The Role of Silicon Interstitials in the Formation of Boron-Oxygen Defects in Crystalline Silicon

Abstract:

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Oxygen-rich crystalline silicon materials doped with boron are plagued by the presence of a well-known carrier-induced defect, usually triggered by illumination. Despite its importance in photovoltaic materials, the chemical make-up of the defect remains unclear. In this paper we examine whether the presence of excess silicon self-interstitials, introduced by ion-implantation, affects the formation of the defects under illumination. The results reveal that there is no discernible change in the carrier-induced defect concentration, although there is evidence for other defects caused by interactions between interstitials and oxygen. The insensitivity of the carrier-induced defect formation to the presence of silicon interstitials suggests that neither interstitials themselves, nor species heavily affected by their presence (such as interstitial boron), are likely to be involved in the defect structure, consistent with recent theoretical modelling.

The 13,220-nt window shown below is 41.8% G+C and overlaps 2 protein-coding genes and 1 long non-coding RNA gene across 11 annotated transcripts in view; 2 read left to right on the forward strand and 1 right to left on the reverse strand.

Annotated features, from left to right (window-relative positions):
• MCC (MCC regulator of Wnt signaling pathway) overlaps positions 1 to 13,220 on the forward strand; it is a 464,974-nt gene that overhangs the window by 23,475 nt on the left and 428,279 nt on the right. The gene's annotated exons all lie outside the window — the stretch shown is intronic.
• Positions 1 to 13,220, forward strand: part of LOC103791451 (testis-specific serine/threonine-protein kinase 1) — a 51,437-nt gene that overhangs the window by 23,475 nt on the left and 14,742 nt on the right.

Info:

Periodical:

Solid State Phenomena (Volumes 108-109)

Edited by:

B. Pichaud, A. Claverie, D. Alquier, H. Richter and M. Kittler

Pages:

497-502

DOI:

10.4028/www.scientific.net/SSP.108-109.497

Citation:

D. Macdonald et al., "The Role of Silicon Interstitials in the Formation of Boron-Oxygen Defects in Crystalline Silicon", Solid State Phenomena, Vols. 108-109, pp. 497-502, 2005

Online since:

December 2005

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Price:

$35.00

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